Reserve Bank of India’s decision to pause on rate hikes, by retaining the key lending rate at 6.5% came as a surprise for the market. The repo rate has seen a total 250 bps increase since May last year and the market expected another 25bps hike this time round.
India’s retail inflation fell to a 15-month low of 5.66% in March as compared to 6.95% a year-ago and 6.44% in Feb 2023. This makes the RBI decision looks even better, as measures taken by a central bank to tame inflation seem to be working.
RBI’s priority is to maintain inflation in the 4-6% range and a key tool it has is changing things that change the interest rates. When it goes up it adversely affects people who are paying EMIs– they have to pay higher EMI and this reduces the money available for spending, thus reducing consumption of good and services in the economy. The same happens for companies repaying loans. Companies and individual postpone buying larger cost assets like bikes, cars, houses, etc. In short, it all reduces the demand and hopefully reduces the inflation but it also slows down growth in the economy.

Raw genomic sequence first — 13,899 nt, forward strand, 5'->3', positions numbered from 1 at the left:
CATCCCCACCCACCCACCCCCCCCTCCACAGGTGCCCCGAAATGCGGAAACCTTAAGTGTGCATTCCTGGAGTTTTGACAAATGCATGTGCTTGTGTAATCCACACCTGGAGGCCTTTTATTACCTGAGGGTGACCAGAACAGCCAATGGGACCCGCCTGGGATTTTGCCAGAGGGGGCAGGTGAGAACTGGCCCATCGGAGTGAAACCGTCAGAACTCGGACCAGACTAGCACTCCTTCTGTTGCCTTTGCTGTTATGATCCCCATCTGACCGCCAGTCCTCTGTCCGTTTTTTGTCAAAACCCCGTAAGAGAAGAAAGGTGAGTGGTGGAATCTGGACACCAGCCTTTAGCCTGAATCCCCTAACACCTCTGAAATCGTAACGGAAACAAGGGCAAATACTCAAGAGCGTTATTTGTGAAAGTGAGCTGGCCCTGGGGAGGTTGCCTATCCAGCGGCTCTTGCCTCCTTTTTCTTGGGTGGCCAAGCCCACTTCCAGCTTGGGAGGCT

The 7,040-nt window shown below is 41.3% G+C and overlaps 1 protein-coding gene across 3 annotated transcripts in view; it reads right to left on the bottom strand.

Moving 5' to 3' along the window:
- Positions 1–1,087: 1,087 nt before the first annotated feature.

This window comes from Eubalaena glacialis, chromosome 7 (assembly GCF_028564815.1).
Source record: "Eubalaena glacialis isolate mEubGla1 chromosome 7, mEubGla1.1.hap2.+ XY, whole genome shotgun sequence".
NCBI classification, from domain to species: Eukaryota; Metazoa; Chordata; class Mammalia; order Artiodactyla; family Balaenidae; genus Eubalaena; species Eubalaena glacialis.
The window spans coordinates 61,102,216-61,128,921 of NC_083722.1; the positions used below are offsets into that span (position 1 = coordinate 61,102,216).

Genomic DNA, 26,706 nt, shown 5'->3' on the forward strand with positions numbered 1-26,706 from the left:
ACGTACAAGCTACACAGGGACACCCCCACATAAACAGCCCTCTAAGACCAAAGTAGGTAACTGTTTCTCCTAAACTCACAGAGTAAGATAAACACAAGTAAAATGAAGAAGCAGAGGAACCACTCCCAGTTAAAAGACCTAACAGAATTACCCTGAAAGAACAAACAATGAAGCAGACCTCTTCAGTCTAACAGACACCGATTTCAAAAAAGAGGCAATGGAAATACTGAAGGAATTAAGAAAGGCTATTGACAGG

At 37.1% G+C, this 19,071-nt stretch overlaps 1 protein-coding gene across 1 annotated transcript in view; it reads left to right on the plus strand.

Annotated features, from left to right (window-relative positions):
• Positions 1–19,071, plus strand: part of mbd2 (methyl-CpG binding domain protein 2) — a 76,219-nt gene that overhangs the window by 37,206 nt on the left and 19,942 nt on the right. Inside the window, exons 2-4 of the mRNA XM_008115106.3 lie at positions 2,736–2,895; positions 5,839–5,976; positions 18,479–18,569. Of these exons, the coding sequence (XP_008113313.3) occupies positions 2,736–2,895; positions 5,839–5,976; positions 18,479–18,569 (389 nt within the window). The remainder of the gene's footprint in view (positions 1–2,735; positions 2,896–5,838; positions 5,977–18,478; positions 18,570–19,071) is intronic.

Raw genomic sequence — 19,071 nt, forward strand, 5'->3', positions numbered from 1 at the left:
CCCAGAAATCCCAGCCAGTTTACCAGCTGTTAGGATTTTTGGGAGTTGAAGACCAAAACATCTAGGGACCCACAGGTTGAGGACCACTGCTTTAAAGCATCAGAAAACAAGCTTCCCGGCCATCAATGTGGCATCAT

So, it is all bad for everybody. No, there is some benefit that you can look at if you have money lying in the savings accounts. You can move it to FD or Debt funds (if you understand what to buy here). But for what period? Do you lock it in at the current rates because it may go down from here or wait because it will go up or partially invest some now and wait to invest the rest?
This is not easy to predict and which is why investing in fixed-income assets is not so easy. But if rebalancing your asset allocation means you need to increase exposure to Debt, if as good a time as any to do so.
But remember RBI governor Shaktikanta Das commented “The impact of our actions over the past 12 months is still playing out and would increasingly weigh on the future inflation trajectory.” This could mean he expects the 250bps rate hikes done till now has not yet fully done its job and hopefully the inflation will come down (as it did).
But he also said that this pause does not mean the inflation problem is over for now and we can all relax as future hikes are unlikely. No, the RBI will take action to hike rates if inflation is not contained. Are there other things that can signal good times ahead? Yes, lower global oil and commodity prices, end of Ukraine war, good monsoon, etc. On the contrary higher inflation and excess liquidity could make RBI’s MPC committee increase rates again.